It was gathered that before Thursday, the APC had held a series of meetings with the APC leadership in the Senate and the House of Representatives to seek support for the rejection of the portion of the Electoral Act supporting the electronic transfer of results.
It was learnt that party leaders were uncomfortable with the potential damage the clause could cause if allowed to pass without modification.
A high-ranking member of the APC, who spoke to one of our correspondents, on condition of anonymity because of the sensitivity of the issue, said, “This is politics and as the governing party, you don’t allow the opposition to dictate the pace.
“Those in opposition certainly know something we don’t know. The way they (PDP) were pushing for this electronic transfer of results or electronic voting thing using NGOs, international agencies and all that, should tell you something.
“Yes, we appreciate technology but the reality on ground is that we still have the challenge of infrastructure. There are several villages where these electronic devices don’t work. We are simply not ready for the kind of changes the opposition is trying to force us to accept.”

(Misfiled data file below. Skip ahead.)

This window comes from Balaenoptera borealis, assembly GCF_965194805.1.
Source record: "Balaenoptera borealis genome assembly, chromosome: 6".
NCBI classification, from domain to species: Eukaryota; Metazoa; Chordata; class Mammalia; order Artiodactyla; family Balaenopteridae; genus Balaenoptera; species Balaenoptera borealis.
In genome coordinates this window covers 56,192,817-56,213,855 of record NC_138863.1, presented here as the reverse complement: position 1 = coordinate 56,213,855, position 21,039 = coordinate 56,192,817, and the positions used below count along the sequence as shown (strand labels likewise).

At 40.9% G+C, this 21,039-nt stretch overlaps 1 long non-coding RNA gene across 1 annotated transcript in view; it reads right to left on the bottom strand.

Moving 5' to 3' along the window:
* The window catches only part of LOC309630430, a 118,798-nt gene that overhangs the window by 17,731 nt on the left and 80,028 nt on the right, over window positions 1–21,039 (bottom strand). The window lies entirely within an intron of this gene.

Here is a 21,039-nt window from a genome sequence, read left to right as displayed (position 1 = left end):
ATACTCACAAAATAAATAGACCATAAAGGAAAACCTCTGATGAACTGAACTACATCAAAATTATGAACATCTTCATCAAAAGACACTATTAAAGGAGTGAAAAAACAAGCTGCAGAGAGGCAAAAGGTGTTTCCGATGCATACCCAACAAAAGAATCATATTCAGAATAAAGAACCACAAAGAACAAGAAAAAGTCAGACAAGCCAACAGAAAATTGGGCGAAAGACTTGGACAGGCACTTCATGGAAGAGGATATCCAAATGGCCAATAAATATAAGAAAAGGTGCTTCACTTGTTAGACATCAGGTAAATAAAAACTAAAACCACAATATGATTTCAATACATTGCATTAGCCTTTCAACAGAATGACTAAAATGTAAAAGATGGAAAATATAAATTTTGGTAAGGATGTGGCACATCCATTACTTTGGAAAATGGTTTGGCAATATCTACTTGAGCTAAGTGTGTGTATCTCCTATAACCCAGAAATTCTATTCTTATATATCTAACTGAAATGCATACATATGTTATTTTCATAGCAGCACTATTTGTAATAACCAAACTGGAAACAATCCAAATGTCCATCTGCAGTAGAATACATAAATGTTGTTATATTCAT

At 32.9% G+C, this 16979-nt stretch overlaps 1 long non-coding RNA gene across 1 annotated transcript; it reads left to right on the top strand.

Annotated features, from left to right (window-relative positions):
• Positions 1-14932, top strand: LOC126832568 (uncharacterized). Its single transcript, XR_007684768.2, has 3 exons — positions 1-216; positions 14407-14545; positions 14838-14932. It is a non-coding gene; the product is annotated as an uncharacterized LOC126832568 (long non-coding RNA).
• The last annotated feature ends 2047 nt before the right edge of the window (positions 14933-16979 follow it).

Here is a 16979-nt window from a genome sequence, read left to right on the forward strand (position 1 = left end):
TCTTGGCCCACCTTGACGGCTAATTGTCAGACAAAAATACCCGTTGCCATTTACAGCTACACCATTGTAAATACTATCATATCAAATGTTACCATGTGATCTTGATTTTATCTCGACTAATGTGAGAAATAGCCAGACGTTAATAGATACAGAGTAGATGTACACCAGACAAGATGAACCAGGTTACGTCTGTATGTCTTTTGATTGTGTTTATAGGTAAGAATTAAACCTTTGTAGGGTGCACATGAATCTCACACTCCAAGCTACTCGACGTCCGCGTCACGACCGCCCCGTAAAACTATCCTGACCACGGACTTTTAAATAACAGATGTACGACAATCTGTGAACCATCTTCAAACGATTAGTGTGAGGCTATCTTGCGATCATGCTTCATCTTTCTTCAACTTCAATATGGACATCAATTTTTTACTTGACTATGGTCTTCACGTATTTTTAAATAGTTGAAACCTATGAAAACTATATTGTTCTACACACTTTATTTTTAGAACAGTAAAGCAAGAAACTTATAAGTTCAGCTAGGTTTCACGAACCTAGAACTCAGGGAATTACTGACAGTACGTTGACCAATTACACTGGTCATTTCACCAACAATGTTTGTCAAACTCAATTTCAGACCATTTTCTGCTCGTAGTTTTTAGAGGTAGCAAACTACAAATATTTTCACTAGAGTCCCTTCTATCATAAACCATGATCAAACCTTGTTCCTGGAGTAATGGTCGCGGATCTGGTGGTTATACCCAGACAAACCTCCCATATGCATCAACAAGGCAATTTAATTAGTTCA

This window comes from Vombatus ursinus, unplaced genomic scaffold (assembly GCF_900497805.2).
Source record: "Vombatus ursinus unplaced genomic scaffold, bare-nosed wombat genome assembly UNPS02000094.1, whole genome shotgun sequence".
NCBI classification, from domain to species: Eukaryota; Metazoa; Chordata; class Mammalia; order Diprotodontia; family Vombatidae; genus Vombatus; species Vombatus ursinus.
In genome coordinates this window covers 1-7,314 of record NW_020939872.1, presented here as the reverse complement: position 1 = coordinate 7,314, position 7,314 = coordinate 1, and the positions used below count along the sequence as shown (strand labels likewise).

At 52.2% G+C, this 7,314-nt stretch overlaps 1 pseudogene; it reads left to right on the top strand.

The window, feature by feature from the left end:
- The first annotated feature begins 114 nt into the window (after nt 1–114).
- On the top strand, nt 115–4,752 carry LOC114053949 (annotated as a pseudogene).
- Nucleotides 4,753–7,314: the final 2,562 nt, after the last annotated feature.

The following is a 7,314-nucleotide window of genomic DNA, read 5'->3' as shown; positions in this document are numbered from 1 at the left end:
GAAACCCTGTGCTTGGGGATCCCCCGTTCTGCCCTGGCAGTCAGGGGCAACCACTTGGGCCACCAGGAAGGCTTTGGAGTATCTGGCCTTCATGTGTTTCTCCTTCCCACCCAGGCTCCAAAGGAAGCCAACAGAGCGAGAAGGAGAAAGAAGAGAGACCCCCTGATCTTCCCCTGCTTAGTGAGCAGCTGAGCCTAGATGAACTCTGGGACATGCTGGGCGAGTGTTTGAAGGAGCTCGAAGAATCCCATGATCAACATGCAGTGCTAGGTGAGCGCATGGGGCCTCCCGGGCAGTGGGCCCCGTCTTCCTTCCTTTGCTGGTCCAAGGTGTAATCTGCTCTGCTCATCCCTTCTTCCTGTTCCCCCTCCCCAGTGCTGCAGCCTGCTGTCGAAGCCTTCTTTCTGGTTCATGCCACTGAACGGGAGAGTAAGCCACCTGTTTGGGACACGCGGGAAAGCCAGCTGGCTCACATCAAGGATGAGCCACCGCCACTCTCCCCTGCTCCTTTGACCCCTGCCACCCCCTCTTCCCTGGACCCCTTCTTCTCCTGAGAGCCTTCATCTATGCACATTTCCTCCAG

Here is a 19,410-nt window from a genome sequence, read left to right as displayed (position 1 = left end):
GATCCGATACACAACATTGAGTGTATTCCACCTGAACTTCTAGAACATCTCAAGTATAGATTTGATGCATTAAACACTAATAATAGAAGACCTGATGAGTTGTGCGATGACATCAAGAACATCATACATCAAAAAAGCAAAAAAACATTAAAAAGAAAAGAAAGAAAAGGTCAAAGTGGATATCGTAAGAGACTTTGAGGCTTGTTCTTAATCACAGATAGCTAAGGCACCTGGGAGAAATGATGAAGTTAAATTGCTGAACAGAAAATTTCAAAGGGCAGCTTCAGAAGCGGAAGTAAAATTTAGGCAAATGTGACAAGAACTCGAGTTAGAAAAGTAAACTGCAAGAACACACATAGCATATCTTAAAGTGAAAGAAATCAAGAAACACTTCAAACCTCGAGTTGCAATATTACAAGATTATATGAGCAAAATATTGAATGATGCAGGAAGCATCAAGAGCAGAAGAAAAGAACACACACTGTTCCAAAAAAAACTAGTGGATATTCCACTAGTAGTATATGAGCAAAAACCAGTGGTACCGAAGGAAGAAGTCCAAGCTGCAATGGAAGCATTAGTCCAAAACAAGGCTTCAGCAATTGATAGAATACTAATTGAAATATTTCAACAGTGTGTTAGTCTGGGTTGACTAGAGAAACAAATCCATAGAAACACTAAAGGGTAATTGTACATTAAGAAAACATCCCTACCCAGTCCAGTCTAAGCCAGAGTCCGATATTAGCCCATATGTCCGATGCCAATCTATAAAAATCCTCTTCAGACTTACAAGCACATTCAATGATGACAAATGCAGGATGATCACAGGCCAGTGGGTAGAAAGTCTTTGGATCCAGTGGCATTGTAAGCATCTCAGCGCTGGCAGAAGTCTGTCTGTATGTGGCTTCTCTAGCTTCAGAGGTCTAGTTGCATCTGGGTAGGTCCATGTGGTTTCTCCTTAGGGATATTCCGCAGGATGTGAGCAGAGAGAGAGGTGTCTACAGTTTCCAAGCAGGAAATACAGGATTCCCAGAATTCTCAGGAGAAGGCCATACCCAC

It was gathered that the party leadership reached out to members through the various caucuses in both chambers ahead of Thursday’s vote.
Attempts to get a reaction from the National Secretary of the APC, Senator John Akpanudoedehe, were futile. He neither picked nor returned calls to his mobile phone.
On his part, the National Publicity Secretary of the Peoples Democratic Party, Kola Ologbondiyan, expressed disappointment at the turn of events.
He said, “We in the PDP have always made our position on electoral reforms known. As a political party interested in deepening democracy, we set up a high-powered committee headed by the former Deputy President of the Senate, Ike Ekweremadu, to canvass our position which included the issue of electronic transfer of results. The problem of our electoral system has always been at the point of collation of results.”